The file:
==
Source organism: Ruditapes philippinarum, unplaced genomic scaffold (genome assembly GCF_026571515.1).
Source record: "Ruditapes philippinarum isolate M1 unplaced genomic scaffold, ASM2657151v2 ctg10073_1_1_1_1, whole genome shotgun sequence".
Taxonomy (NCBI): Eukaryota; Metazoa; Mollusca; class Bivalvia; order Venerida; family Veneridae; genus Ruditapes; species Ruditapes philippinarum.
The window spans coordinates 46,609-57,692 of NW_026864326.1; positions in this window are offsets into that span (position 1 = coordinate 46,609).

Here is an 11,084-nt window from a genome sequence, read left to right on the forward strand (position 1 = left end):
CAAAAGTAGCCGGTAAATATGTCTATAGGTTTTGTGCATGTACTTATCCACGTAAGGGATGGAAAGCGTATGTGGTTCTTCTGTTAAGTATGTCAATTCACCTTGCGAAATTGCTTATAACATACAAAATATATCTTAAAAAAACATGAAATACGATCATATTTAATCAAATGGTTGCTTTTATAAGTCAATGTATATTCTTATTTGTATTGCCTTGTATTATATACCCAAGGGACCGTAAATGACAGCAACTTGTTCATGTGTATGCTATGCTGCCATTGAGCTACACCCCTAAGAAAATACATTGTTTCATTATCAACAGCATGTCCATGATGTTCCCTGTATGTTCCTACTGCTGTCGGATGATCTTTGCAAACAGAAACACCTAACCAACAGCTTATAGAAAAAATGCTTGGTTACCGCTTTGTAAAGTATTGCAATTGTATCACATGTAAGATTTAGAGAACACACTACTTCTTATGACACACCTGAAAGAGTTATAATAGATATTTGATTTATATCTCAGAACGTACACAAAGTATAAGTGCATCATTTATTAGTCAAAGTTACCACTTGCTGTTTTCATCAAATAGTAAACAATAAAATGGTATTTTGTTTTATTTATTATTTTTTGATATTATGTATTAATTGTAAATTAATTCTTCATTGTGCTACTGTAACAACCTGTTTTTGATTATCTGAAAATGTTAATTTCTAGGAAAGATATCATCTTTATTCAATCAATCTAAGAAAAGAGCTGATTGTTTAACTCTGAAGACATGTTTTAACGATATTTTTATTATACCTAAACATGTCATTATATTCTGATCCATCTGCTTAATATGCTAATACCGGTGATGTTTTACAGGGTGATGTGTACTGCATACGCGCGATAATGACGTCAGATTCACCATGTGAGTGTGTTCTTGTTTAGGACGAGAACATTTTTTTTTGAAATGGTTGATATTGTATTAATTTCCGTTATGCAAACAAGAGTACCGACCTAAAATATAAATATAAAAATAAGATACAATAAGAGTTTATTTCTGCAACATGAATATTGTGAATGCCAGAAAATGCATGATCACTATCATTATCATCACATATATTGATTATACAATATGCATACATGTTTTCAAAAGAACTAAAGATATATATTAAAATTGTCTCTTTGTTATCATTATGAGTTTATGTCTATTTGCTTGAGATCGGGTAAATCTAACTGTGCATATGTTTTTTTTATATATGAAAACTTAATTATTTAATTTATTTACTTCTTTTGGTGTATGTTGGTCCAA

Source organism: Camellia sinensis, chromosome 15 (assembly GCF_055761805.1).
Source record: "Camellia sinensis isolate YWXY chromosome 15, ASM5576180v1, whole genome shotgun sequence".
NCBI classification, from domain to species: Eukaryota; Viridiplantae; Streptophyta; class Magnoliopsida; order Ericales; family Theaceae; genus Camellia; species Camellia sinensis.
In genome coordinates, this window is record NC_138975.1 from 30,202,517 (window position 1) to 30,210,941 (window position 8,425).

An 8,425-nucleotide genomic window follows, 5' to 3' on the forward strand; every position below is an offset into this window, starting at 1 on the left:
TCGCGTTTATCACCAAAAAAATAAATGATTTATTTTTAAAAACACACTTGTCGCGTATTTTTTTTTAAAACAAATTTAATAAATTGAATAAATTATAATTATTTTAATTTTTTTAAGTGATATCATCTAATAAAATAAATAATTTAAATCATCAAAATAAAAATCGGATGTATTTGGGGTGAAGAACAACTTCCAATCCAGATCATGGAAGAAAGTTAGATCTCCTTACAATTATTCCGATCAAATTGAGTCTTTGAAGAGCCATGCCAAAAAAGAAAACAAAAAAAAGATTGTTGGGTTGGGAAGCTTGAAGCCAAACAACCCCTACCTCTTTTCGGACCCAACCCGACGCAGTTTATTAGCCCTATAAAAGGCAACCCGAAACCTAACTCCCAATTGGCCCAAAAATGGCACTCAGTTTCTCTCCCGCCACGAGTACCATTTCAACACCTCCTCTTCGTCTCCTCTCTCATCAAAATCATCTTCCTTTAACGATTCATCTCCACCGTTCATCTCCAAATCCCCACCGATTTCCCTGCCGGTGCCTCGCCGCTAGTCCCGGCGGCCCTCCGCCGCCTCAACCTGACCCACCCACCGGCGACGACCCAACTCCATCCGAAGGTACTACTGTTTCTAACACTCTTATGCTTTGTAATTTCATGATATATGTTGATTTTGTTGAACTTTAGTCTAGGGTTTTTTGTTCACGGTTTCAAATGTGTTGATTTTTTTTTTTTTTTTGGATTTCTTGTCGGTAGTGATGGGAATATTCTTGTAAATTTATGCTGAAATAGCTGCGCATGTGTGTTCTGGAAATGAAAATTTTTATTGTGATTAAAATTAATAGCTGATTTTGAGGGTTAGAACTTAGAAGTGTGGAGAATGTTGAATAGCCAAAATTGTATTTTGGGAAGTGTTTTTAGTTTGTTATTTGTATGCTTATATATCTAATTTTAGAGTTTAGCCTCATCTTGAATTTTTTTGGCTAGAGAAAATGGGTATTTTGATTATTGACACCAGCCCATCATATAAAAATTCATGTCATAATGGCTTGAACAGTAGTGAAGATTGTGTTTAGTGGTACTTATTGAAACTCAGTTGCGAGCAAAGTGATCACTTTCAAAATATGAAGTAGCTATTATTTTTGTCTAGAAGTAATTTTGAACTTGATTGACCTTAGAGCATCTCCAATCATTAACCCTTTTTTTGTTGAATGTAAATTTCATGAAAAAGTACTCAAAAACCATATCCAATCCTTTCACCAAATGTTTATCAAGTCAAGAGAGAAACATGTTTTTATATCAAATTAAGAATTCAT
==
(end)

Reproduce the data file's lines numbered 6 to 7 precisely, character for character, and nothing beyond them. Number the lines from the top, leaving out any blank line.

CAAAAGTAGCCGGTAAATATGTCTATAGGTTTTGTGCATGTACTTATCCACGTAAGGGATGGAAAGCGTATGTGGTTCTTCTGTTAAGTATGTCAATTCACCTTGCGAAATTGCTTATAACATACAAAATATATCTTAAAAAAACATGAAATACGATCATATTTAATCAAATGGTTGCTTTTATAAGTCAATGTATATTCTTATTTGTATTGCCTTGTATTATATACCCAAGGGACCGTAAATGACAGCAACTTGTTCATGTGTATGCTATGCTGCCATTGAGCTACACCCCTAAGAAAATACATTGTTTCATTATCAACAGCATGTCCATGATGTTCCCTGTATGTTCCTACTGCTGTCGGATGATCTTTGCAAACAGAAACACCTAACCAACAGCTTATAGAAAAAATGCTTGGTTACCGCTTTGTAAAGTATTGCAATTGTATCACATGTAAGATTTAGAGAACACACTACTTCTTATGACACACCTGAAAGAGTTATAATAGATATTTGATTTATATCTCAGAACGTACACAAAGTATAAGTGCATCATTTATTAGTCAAAGTTACCACTTGCTGTTTTCATCAAATAGTAAACAATAAAATGGTATTTTGTTTTATTTATTATTTTTTGATATTATGTATTAATTGTAAATTAATTCTTCATTGTGCTACTGTAACAACCTGTTTTTGATTATCTGAAAATGTTAATTTCTAGGAAAGATATCATCTTTATTCAATCAATCTAAGAAAAGAGCTGATTGTTTAACTCTGAAGACATGTTTTAACGATATTTTTATTATACCTAAACATGTCATTATATTCTGATCCATCTGCTTAATATGCTAATACCGGTGATGTTTTACAGGGTGATGTGTACTGCATACGCGCGATAATGACGTCAGATTCACCATGTGAGTGTGTTCTTGTTTAGGACGAGAACATTTTTTTTTGAAATGGTTGATATTGTATTAATTTCCGTTATGCAAACAAGAGTACCGACCTAAAATATAAATATAAAAATAAGATACAATAAGAGTTTATTTCTGCAACATGAATATTGTGAATGCCAGAAAATGCATGATCACTATCATTATCATCACATATATTGATTATACAATATGCATACATGTTTTCAAAAGAACTAAAGATATATATTAAAATTGTCTCTTTGTTATCATTATGAGTTTATGTCTATTTGCTTGAGATCGGGTAAATCTAACTGTGCATATGTTTTTTTTATATATGAAAACTTAATTATTTAATTTATTTACTTCTTTTGGTGTATGTTGGTCCAA

Source organism: Camellia sinensis, chromosome 15 (assembly GCF_055761805.1).